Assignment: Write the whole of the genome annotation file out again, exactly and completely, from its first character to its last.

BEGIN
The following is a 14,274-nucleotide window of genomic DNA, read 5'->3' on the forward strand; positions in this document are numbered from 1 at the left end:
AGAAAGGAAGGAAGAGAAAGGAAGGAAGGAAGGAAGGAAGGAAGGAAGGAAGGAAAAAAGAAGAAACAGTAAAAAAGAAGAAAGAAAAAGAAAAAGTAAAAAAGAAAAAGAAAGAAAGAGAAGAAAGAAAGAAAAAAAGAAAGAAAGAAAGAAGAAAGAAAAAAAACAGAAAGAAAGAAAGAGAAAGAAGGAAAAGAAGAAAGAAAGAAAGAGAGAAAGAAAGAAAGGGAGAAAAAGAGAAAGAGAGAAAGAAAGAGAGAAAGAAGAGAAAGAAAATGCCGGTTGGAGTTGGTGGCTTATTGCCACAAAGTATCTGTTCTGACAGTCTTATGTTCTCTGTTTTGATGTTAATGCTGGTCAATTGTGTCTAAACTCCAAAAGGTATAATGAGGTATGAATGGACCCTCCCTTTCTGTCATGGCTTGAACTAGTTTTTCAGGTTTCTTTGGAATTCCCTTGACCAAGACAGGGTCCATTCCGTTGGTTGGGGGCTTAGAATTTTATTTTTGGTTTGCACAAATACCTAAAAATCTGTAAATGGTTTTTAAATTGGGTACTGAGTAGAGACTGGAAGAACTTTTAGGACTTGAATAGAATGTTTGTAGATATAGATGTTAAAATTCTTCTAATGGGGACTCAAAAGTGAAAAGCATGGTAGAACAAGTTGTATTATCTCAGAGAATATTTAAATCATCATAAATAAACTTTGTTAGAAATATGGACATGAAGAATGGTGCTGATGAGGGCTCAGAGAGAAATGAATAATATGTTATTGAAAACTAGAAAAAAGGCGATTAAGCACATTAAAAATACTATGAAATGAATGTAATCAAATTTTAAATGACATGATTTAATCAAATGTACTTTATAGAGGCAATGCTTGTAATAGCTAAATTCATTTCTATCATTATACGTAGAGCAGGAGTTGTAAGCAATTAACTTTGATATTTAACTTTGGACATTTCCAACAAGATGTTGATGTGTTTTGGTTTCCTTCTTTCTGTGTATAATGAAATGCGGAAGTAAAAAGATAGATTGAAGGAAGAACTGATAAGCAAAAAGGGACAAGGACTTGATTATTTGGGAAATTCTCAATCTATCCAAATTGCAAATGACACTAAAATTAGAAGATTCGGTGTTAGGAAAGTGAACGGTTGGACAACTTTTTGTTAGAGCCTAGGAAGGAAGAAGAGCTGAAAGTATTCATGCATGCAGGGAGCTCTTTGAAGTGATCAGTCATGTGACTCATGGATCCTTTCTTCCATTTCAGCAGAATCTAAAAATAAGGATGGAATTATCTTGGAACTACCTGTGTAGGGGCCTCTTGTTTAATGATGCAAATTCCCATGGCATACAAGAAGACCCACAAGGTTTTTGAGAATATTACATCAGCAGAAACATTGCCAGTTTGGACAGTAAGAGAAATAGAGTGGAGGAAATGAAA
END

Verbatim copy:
The following is a 14,274-nucleotide window of genomic DNA, read 5'->3' on the forward strand; positions in this document are numbered from 1 at the left end:
AGAAAGGAAGGAAGAGAAAGGAAGGAAGGAAGGAAGGAAGGAAGGAAGGAAGGAAAAAAGAAGAAACAGTAAAAAAGAAGAAAGAAAAAGAAAAAGTAAAAAAGAAAAAGAAAGAAAGAGAAGAAAGAAAGAAAAAAAGAAAGAAAGAAAGAAGAAAGAAAAAAAACAGAAAGAAAGAAAGAGAAAGAAGGAAAAGAAGAAAGAAAGAAAGAGAGAAAGAAAGAAAGGGAGAAAAAGAGAAAGAGAGAAAGAAAGAGAGAAAGAAGAGAAAGAAAATGCCGGTTGGAGTTGGTGGCTTATTGCCACAAAGTATCTGTTCTGACAGTCTTATGTTCTCTGTTTTGATGTTAATGCTGGTCAATTGTGTCTAAACTCCAAAAGGTATAATGAGGTATGAATGGACCCTCCCTTTCTGTCATGGCTTGAACTAGTTTTTCAGGTTTCTTTGGAATTCCCTTGACCAAGACAGGGTCCATTCCGTTGGTTGGGGGCTTAGAATTTTATTTTTGGTTTGCACAAATACCTAAAAATCTGTAAATGGTTTTTAAATTGGGTACTGAGTAGAGACTGGAAGAACTTTTAGGACTTGAATAGAATGTTTGTAGATATAGATGTTAAAATTCTTCTAATGGGGACTCAAAAGTGAAAAGCATGGTAGAACAAGTTGTATTATCTCAGAGAATATTTAAATCATCATAAATAAACTTTGTTAGAAATATGGACATGAAGAATGGTGCTGATGAGGGCTCAGAGAGAAATGAATAATATGTTATTGAAAACTAGAAAAAAGGCGATTAAGCACATTAAAAATACTATGAAATGAATGTAATCAAATTTTAAATGACATGATTTAATCAAATGTACTTTATAGAGGCAATGCTTGTAATAGCTAAATTCATTTCTATCATTATACGTAGAGCAGGAGTTGTAAGCAATTAACTTTGATATTTAACTTTGGACATTTCCAACAAGATGTTGATGTGTTTTGGTTTCCTTCTTTCTGTGTATAATGAAATGCGGAAGTAAAAAGATAGATTGAAGGAAGAACTGATAAGCAAAAAGGGACAAGGACTTGATTATTTGGGAAATTCTCAATCTATCCAAATTGCAAATGACACTAAAATTAGAAGATTCGGTGTTAGGAAAGTGAACGGTTGGACAACTTTTTGTTAGAGCCTAGGAAGGAAGAAGAGCTGAAAGTATTCATGCATGCAGGGAGCTCTTTGAAGTGATCAGTCATGTGACTCATGGATCCTTTCTTCCATTTCAGCAGAATCTAAAAATAAGGATGGAATTATCTTGGAACTACCTGTGTAGGGGCCTCTTGTTTAATGATGCAAATTCCCATGGCATACAAGAAGACCCACAAGGTTTTTGAGAATATTACATCAGCAGAAACATTGCCAGTTTGGACAGTAAGAGAAATAGAGTGGAGGAAATGAAA